Weekend Garden Makeover

First impressions last and the entrance to your home is no exception. With a few simple changes, a tired, boring front area can be transformed into a spectacular and welcoming garden in a weekend.

To replace birdbath
Acer palmatum var.dissectum I’Sojo-shidare’ - Japanese maple
This is a small feature tree with weeping, deep burgundy foliage reaching 1.5m high by 2m wide. It performs best in a protected site with moist soil.

Amongst existing bed
Loropetalum chinense var. rubrum 'Burgundy' - Chinese fringe flower
This bears pretty fringed, hot-pink flowers from late winter through to spring set against year-round burgundy foliage. This is a sprawling shrub, reaching 1.5m in height and width if not pruned.

Limonium perezii - Statice
Statice is a rosette-forming, leathery perennial from a genus of plants native to Southern Europe and North Africa. The flowers are prized by florists and last for a long time after being cut. Having a paper-like resemblance, they are a deep blue/purple and should be removed before the plant sets seed, as this may shorten its life.

Convolvulus cneorum - Silver bush
Often found growing amongst the rocky seaside outcrops of Europe, this striking plant is drought hardy and salt tolerant. The silvery foliage is covered in fine hairs that make it look shimmery and the masses of white flowers in spring and summer are crisp against the grey.

Scaevola albida ’Mauve Clusters’ - Fan flower
This ground-hugging native bears flowers nearly all year round and its dense growth pattern makes an effective weed suppressant. It does best in sun to part shade and looks great in rockeries or hanging baskets.

Lavandula stoechas x viridis ’Avonview’ - Spanish /Italian lavender
This compact form of lavender grows to around 80cm high and flowering from spring through to winter. It was bred in NZ and introduced to Australia by Larkmans nursery in 1994. As with all lavenders, it requires good drainage, a good cut back once a year and performs best in a sunny, airy position.

Brachyscome multifida - Cut-leafed daisy/ Swan river daisy
This a free-flowering Aussie native found up and down the east coast. It is tolerant of many soil types and although it prefers full sun, it will tolerate part shade. Give them a haircut after flowering and replace them after 5 years or so if they start to brown out too much in the centre. New varieties are now available in shades of pink, white and yellow.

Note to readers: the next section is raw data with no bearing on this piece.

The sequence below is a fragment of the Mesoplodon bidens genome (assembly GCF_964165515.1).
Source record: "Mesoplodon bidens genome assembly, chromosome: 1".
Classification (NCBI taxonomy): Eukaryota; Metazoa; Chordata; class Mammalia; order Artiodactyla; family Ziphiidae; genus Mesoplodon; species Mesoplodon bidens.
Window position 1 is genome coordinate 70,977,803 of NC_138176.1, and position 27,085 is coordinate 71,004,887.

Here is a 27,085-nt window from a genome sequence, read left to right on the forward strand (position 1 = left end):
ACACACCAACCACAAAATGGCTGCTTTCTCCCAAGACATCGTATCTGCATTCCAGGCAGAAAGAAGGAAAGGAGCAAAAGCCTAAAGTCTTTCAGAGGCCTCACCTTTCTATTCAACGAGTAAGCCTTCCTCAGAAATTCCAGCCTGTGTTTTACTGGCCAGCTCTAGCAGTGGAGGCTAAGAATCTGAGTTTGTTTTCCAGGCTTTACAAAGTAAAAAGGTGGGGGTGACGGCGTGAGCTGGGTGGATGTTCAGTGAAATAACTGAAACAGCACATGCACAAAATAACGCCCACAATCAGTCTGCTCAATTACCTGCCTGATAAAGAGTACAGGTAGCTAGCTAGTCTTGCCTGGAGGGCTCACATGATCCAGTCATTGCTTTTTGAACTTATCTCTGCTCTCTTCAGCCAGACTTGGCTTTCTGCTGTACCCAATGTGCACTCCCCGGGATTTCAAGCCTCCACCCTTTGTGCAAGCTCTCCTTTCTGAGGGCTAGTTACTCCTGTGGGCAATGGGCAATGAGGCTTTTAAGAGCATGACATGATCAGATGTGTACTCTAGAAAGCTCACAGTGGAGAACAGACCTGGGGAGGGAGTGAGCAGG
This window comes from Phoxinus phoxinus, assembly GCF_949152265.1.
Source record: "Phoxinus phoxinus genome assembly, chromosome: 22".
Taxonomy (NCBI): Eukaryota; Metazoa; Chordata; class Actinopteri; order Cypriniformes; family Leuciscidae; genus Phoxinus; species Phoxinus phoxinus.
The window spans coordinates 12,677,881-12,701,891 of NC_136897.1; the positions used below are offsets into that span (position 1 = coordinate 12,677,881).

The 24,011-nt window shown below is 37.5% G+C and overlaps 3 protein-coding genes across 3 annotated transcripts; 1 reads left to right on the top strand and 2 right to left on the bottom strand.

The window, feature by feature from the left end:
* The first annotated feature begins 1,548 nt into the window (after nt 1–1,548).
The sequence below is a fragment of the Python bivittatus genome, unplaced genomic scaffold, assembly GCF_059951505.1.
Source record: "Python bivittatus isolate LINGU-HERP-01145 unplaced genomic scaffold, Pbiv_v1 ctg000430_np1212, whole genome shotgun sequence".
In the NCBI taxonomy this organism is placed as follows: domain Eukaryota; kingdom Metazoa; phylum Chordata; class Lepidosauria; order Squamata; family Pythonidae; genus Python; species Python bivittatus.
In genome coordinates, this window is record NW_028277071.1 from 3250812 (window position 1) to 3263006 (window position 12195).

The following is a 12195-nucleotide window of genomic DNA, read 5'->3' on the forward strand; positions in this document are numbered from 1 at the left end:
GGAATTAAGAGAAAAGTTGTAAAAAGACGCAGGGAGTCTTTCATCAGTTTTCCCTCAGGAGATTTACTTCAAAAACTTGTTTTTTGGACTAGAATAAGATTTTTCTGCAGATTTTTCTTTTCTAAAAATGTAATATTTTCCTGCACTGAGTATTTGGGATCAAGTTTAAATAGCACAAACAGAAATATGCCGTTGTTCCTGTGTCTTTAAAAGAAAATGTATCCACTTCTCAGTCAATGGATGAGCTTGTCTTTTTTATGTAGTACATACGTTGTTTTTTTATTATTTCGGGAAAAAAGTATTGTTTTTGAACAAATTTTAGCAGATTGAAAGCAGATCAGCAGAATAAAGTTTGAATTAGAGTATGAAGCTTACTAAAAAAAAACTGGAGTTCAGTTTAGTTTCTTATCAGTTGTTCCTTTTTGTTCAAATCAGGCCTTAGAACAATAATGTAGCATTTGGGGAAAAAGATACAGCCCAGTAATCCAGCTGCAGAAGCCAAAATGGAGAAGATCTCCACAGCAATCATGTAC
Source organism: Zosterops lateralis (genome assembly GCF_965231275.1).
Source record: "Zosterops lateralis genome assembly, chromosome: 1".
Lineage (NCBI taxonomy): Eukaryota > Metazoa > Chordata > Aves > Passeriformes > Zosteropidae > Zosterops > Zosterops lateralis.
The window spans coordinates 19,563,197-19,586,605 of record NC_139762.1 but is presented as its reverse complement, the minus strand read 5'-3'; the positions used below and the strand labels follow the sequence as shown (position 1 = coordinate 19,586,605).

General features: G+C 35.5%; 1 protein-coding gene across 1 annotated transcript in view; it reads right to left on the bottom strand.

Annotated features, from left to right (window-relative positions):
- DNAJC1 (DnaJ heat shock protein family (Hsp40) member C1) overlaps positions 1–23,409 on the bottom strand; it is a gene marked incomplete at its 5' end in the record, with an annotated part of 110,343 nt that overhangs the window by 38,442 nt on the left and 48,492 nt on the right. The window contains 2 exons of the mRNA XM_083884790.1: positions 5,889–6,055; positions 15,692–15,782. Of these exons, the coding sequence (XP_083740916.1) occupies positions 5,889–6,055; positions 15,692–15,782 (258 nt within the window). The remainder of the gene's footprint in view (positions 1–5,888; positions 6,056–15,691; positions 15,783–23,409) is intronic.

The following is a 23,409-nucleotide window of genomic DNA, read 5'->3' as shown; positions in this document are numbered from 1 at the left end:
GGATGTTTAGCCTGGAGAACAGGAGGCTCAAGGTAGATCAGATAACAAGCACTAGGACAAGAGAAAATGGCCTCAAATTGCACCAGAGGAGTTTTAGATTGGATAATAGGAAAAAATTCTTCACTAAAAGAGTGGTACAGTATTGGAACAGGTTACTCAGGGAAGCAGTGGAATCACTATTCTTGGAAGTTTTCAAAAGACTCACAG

Physocarpus opulifolius ‘Monlo’ - Diabolo ninebark
With its dark leaves, this large shrub from the rosaceae family makes an excellent foliage contrast plant. It forms a rounded shrub to 3m high and wide. It won’t become as dark in warmer more humid regions of Australia. It prefers a moist soil but is tolerant of neglect and hard prunes in winter. The spring display of pretty balls of white flowers contrast beautifully against the deep purple foliage. Using Urbanlite pots by Northcote in stark-white is also a great contrast.

Sambucus nigra ’Black Lace’ - ‘Black Lace’ Elder
This reasonably new form of S.nigra has deeply lobed dark fern-like foliage. Reaching 3m x 3m it’s a larger shrub but can be pruned hard in smaller gardens. It has pretty umbels of pink flowers in late spring and suits moist soils in a full sun to partly shaded position. The lightly coloured pot from the Terrafirma ‘Kennedy’ range by Northcote accentuates these soft-pink blooms.

The Driveway

If the driveway or access looks worn, consider revamping using Decorative granite. It is much cheaper than paving, is long-wearing and quick to lay. Deco granite comes in 3 colours, brown, pink and gold, and should be stabilised with cement at 5%, or 1 bag of off-white cement per tonne of Deco Granite for pedestrian use, or 10%, or 2 bags of cement per tonne for driveways. Alternatively Deco Granite can be stabilised with builders lime at 5%, instead of cement. Once the granite has been spread and watered, a plate compactor, that can be hired for the day needs to be used.

Angels' Advice

• Always lay deco-granite on a hard compacted base and it should be at least 100mm deep if using for driveways
• Make sure not to cover inspection points such as drains and termite pits when you lay your deco-granite


www.anlscape.com.au - (Deco-granite)
www.flemings.com.au - (Plants)
www.kennards.com.au - (Tools and Equipment)
www.northcotepottery.com.au - (Urbanlite Pots)
www.scottsaustralia.com.au - (Potting Mix)

Want more? We thought you might like this video.


Sign Out

Join the Conversation

Please note, LifeStyle cannot respond to all comments posted in our comments feed. If you have a comment or query you would like LifeStyle to respond to, please use our feedback form.